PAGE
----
When the boys heard that some girls had felt uncomfortable and had been touched inappropriately at some of the Regis High School dances in previous years, the HeForShe club joined forces with the nearby Catholic and all-girls Marymount School to host a conversation about how to create a healthier environment at the school’s dances.
And amid the Supreme Court confirmation hearings for Kavanaugh, Matt and Matias organized another forum with students from Marymount to discuss harassment and sexual assault. The girls recounted instances when they had been harassed or groped, and one female student recalled being catcalled on the subway earlier that same day. Matt said he was stunned by just how frequent and common such experiences were.
“When I’m on the subway, I just put in my ear buds and close my eyes,” said Matt, who commutes to Regis about 70 minutes each day from his home in New Jersey. “I couldn’t imagine having to worry about someone violating my personal space in the way that they do every day.”
The group’s conversations have overflowed into the hallways and created ripple effects throughout the school, said Christian Mariano, assistant principal for student life at Regis. The Catholic prep school enrolls 534 boys, grades nine through 12, all of whom receive full scholarships and many of whom commute from at least an hour away, according to the Regis website.
Each year, the school chooses a social justice topic to focus on over the course of the school year and encourages students to nominate topics in a questionnaire. Ahead of the 2018-2019 school year, Regis decided to focus on women’s issues, a choice Matt and Matias think HeForShe helped set in motion.
Leading HeForShe has opened the boys’ eyes to the various ways — big or small — in which women and men are treated differently on a daily basis, even within their own school, Matt and Matias said. Matt thought back to freshman year, when he heard a classmate refer to a female teacher as “frumpy,” a comment that he felt would never be said about a male teacher.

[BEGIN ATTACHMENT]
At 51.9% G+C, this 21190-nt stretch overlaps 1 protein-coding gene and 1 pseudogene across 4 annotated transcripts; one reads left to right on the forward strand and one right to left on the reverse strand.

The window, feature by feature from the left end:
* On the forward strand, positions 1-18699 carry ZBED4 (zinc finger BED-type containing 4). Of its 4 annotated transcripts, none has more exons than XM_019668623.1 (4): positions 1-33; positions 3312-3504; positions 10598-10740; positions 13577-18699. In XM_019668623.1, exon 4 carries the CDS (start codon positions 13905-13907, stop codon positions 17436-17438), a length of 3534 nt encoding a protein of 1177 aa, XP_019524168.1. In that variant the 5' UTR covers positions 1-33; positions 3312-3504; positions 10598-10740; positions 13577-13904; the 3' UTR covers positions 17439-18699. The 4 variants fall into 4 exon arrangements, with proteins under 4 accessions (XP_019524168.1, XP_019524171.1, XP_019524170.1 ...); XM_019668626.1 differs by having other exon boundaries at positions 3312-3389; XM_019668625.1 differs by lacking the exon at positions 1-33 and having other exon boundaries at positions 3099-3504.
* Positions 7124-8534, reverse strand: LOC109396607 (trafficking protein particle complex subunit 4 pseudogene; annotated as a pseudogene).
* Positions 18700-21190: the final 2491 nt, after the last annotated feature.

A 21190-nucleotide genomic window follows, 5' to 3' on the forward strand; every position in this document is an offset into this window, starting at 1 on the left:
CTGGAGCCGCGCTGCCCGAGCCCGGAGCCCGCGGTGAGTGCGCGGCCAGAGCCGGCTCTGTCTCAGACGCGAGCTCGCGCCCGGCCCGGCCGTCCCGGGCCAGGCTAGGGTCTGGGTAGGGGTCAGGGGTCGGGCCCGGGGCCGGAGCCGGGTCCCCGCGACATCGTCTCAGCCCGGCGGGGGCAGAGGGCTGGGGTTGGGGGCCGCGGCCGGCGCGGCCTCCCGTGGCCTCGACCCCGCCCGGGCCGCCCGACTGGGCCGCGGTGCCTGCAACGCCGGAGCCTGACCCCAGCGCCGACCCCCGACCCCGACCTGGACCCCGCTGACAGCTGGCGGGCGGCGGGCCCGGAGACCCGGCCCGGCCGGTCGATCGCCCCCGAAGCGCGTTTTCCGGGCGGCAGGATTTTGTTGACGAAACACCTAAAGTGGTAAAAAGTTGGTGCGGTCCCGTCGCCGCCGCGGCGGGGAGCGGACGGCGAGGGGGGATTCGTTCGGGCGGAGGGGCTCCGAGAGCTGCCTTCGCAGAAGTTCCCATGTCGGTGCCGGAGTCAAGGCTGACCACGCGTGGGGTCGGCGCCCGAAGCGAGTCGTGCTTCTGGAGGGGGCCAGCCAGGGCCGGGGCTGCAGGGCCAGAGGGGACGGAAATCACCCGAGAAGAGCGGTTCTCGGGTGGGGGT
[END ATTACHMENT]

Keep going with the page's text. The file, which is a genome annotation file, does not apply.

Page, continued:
“I remember hearing it and thinking, ‘I have never thought of a teacher based on their appearance,’” Matt said.
Matt said he has noticed his classmates criticize certain female teachers as being “too harsh,” even though there are equally strict male teachers. It’s a pattern he’s learned to spot: Assertiveness is often seen as negative in women but positive in men.
“I don’t understand that,” Matt said. “The only difference between those two teachers is their sex.”
Their leadership in the club has made both boys feel more comfortable speaking up when they hear their classmates make disparaging comments about women or the concept of feminism. They try to push back on the misconceptions that being a feminist means you automatically hate men, or that the improvement of a woman’s status is tied to the lowering of a man’s status.
“Feminism isn’t just by women for women,” Matt said. “It’s for everyone.”
Correction: An earlier version of this story erroneously attributed a quote about female teachers to Matias Benitez, instead of Matt Chen. This story has been corrected.